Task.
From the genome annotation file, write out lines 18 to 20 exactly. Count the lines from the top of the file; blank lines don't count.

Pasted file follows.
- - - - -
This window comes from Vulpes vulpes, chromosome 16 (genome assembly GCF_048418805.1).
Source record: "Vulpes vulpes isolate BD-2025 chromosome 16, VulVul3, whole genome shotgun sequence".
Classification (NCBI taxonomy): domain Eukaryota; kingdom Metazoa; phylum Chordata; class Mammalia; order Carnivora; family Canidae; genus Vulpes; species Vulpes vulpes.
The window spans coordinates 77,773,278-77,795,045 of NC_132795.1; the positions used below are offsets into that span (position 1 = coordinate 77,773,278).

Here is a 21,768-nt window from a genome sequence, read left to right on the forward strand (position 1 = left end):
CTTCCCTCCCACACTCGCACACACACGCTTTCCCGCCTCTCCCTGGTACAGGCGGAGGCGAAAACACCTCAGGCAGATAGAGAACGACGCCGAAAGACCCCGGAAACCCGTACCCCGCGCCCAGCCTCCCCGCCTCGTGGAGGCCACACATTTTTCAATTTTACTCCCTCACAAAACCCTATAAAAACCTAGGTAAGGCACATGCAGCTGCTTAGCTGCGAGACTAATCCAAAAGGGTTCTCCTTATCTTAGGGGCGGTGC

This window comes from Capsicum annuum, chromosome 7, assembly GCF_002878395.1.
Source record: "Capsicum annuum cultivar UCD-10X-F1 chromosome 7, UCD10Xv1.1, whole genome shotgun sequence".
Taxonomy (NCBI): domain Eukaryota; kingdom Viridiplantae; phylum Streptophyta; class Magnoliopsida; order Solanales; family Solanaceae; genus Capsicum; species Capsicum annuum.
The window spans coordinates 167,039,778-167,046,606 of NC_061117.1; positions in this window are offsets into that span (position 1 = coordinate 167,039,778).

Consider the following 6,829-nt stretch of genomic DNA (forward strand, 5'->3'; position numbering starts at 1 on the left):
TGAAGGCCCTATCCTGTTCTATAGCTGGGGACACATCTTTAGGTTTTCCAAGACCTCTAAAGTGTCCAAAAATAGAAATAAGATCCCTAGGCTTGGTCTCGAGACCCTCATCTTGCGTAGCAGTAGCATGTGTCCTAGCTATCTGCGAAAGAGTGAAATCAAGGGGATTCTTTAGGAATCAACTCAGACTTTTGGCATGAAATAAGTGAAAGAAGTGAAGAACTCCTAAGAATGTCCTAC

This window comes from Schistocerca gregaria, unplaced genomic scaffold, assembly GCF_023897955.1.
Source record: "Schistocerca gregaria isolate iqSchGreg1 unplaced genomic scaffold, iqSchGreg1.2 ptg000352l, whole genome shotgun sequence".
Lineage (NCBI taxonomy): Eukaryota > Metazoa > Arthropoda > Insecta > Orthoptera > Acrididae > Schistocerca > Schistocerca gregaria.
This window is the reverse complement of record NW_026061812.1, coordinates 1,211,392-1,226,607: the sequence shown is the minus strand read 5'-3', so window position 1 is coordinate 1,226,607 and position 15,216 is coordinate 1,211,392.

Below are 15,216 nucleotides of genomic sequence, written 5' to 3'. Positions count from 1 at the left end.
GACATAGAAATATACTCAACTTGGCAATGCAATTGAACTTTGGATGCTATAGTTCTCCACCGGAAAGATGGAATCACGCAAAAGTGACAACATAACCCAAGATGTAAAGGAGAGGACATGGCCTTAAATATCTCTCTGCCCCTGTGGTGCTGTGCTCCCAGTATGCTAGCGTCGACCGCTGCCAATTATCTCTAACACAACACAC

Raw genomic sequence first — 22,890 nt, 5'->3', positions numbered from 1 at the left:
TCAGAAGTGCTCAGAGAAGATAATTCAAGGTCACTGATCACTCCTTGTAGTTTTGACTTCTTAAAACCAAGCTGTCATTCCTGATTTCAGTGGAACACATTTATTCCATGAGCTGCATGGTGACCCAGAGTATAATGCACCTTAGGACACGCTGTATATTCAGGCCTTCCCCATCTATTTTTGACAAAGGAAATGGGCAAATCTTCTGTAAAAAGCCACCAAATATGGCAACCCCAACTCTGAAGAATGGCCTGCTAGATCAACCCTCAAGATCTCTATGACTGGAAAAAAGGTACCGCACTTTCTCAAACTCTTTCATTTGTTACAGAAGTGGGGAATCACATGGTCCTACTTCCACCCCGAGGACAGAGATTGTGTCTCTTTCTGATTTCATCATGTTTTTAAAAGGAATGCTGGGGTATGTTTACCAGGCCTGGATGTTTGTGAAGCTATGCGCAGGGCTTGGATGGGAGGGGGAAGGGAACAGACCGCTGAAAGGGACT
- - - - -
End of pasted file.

GACATAGAAATATACTCAACTTGGCAATGCAATTGAACTTTGGATGCTATAGTTCTCCACCGGAAAGATGGAATCACGCAAAAGTGACAACATAACCCAAGATGTAAAGGAGAGGACATGGCCTTAAATATCTCTCTGCCCCTGTGGTGCTGTGCTCCCAGTATGCTAGCGTCGACCGCTGCCAATTATCTCTAACACAACACAC

Raw genomic sequence first — 22,890 nt, 5'->3', positions numbered from 1 at the left:
TCAGAAGTGCTCAGAGAAGATAATTCAAGGTCACTGATCACTCCTTGTAGTTTTGACTTCTTAAAACCAAGCTGTCATTCCTGATTTCAGTGGAACACATTTATTCCATGAGCTGCATGGTGACCCAGAGTATAATGCACCTTAGGACACGCTGTATATTCAGGCCTTCCCCATCTATTTTTGACAAAGGAAATGGGCAAATCTTCTGTAAAAAGCCACCAAATATGGCAACCCCAACTCTGAAGAATGGCCTGCTAGATCAACCCTCAAGATCTCTATGACTGGAAAAAAGGTACCGCACTTTCTCAAACTCTTTCATTTGTTACAGAAGTGGGGAATCACATGGTCCTACTTCCACCCCGAGGACAGAGATTGTGTCTCTTTCTGATTTCATCATGTTTTTAAAAGGAATGCTGGGGTATGTTTACCAGGCCTGGATGTTTGTGAAGCTATGCGCAGGGCTTGGATGGGAGGGGGAAGGGAACAGACCGCTGAAAGGGACT